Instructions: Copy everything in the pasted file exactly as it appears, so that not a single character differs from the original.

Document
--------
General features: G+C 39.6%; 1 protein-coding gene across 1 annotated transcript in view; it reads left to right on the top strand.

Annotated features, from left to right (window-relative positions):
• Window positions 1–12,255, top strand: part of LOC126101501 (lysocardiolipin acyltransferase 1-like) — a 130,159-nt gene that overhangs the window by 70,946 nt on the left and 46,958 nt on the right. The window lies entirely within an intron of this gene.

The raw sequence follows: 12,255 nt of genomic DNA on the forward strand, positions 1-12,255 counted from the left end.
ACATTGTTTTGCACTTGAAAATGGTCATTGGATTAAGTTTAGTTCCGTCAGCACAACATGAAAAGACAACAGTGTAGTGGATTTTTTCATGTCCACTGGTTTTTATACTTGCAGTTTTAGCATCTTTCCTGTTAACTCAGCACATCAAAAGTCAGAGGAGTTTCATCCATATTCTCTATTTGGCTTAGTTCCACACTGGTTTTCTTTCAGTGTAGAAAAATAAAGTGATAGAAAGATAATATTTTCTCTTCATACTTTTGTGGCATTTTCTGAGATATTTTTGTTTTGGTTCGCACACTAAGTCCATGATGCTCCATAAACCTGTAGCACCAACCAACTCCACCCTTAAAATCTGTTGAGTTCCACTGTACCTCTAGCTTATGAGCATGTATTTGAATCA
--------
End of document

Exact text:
General features: G+C 39.6%; 1 protein-coding gene across 1 annotated transcript in view; it reads left to right on the top strand.

Annotated features, from left to right (window-relative positions):
• Window positions 1–12,255, top strand: part of LOC126101501 (lysocardiolipin acyltransferase 1-like) — a 130,159-nt gene that overhangs the window by 70,946 nt on the left and 46,958 nt on the right. The window lies entirely within an intron of this gene.

The raw sequence follows: 12,255 nt of genomic DNA on the forward strand, positions 1-12,255 counted from the left end.
ACATTGTTTTGCACTTGAAAATGGTCATTGGATTAAGTTTAGTTCCGTCAGCACAACATGAAAAGACAACAGTGTAGTGGATTTTTTCATGTCCACTGGTTTTTATACTTGCAGTTTTAGCATCTTTCCTGTTAACTCAGCACATCAAAAGTCAGAGGAGTTTCATCCATATTCTCTATTTGGCTTAGTTCCACACTGGTTTTCTTTCAGTGTAGAAAAATAAAGTGATAGAAAGATAATATTTTCTCTTCATACTTTTGTGGCATTTTCTGAGATATTTTTGTTTTGGTTCGCACACTAAGTCCATGATGCTCCATAAACCTGTAGCACCAACCAACTCCACCCTTAAAATCTGTTGAGTTCCACTGTACCTCTAGCTTATGAGCATGTATTTGAATCA